A conversation on allyship with one of the masterminds behind the Safety Pin Box

There are a number of things in this world we cannot measure with metrics, time, or money making it difficult to account for their effectiveness or worth – allyship has always been one of those things. When it comes to allies, there are more questions around their purpose and usefulness than there are answers. Enter the Safety Pin Box, countering everything allies thought their role actually was.

This new video compares Donald Trump’s platform to the Black Panther Party’s

Unfortunately, we should now accept that Donald Trump will be President of the United States come January 20, 2017 (over a month later I’m still experiencing some disbelief in this truth). But what I won’t accept are his disingenuous attempts to be inclusive and to work for Black people.

A Few Ways to Support Police Abolition In The New Year (Or Right Now)

“Why do we accept forms of security that are rooted in violence?” – Angela Davis, Lecture at University of Chicago November 2016

When I first learned of prison abolition it was from Angela Davis during a lecture she gave at my college campus in 2009. The concept of prison abolition seemed so large and out of reach and it wasn’t something I put much thought into until this year, but a defeatist attitude isn’t what abolished slavery – so who am I to doubt the possibilities of abolition?

Being Black at School Is The Type Of Activism We Need Right Now

In recent years, the many highly publicized acts of violence against Black people of all ages have drawn attention to the disparate conditions facing this group on all fronts. Yet, a particularly treacherous place for Black people is in school. Luckily, one activist is doing her part to change that reality for Black students across the country.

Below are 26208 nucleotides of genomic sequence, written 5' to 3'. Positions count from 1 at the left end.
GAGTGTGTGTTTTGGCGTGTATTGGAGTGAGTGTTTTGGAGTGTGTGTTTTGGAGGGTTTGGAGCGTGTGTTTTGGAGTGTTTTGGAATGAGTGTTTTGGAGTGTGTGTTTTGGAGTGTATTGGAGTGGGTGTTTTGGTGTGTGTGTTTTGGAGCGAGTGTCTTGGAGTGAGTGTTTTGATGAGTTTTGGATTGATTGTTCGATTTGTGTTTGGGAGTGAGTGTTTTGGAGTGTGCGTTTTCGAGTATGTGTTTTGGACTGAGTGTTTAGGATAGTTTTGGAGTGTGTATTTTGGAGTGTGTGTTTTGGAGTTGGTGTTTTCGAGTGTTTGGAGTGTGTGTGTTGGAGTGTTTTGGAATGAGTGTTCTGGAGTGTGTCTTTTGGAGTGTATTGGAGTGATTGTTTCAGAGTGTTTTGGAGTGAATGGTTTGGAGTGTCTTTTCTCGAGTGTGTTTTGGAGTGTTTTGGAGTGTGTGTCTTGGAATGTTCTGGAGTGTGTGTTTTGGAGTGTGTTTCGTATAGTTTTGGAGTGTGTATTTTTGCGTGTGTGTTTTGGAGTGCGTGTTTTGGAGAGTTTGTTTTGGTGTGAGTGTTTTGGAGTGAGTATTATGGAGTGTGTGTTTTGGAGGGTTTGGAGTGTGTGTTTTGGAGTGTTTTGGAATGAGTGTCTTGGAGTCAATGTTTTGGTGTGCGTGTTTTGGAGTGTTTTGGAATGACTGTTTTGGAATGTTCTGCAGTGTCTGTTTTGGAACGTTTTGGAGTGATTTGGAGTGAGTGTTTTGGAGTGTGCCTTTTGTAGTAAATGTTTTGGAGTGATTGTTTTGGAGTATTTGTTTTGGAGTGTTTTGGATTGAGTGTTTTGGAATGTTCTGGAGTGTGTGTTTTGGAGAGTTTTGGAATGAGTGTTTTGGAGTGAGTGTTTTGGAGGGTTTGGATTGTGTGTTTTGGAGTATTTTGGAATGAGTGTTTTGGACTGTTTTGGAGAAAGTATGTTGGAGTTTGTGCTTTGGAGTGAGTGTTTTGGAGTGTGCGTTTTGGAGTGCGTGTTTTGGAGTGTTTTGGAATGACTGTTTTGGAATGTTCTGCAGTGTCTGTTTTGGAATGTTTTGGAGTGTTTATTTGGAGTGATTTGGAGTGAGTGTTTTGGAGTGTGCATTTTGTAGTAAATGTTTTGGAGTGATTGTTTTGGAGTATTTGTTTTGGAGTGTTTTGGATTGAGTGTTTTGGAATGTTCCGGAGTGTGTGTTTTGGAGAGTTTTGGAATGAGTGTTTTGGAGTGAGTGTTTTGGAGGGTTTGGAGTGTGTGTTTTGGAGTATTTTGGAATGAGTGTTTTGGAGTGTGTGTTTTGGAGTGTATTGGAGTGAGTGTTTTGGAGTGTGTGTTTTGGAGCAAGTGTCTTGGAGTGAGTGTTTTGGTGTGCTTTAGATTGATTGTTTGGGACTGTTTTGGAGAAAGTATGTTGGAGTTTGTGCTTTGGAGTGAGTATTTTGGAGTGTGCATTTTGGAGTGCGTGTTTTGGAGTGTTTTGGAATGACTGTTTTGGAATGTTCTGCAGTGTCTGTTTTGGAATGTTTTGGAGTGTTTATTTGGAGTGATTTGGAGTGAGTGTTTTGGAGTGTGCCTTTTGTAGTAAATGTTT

I recently had the chance to connect with Kelly Wickham Hurst to learn about her new organization dedicated to making schools more equitable, safer, and fair for Black students, Being Black at School. Hurst, the Founder and Executive Director of BBAS, spent “23 years in the public education system as a teacher, literacy coach, guidance dean, and assistant principal” before leaving to start BBAS.

Facing Race: Building for Racial Justice In Schools Post-Election

By Nuala Cabral

Last Thursday, over two thousand people from across the country came together in Atlanta for Facing Race, a national conference on racial justice. Organized by the NY-based nonprofit Race Forward, the conference embodies the organization’s mission to “build awareness, solutions, and leadership for racial justice.” The timing of this conference couldn’t have been more perfect; only one day earlier Donald Trump was announced president elect of the United States. The conference, thus, became a space where folks could grieve and process the implications of this destructive election and strategize around ways we can respond.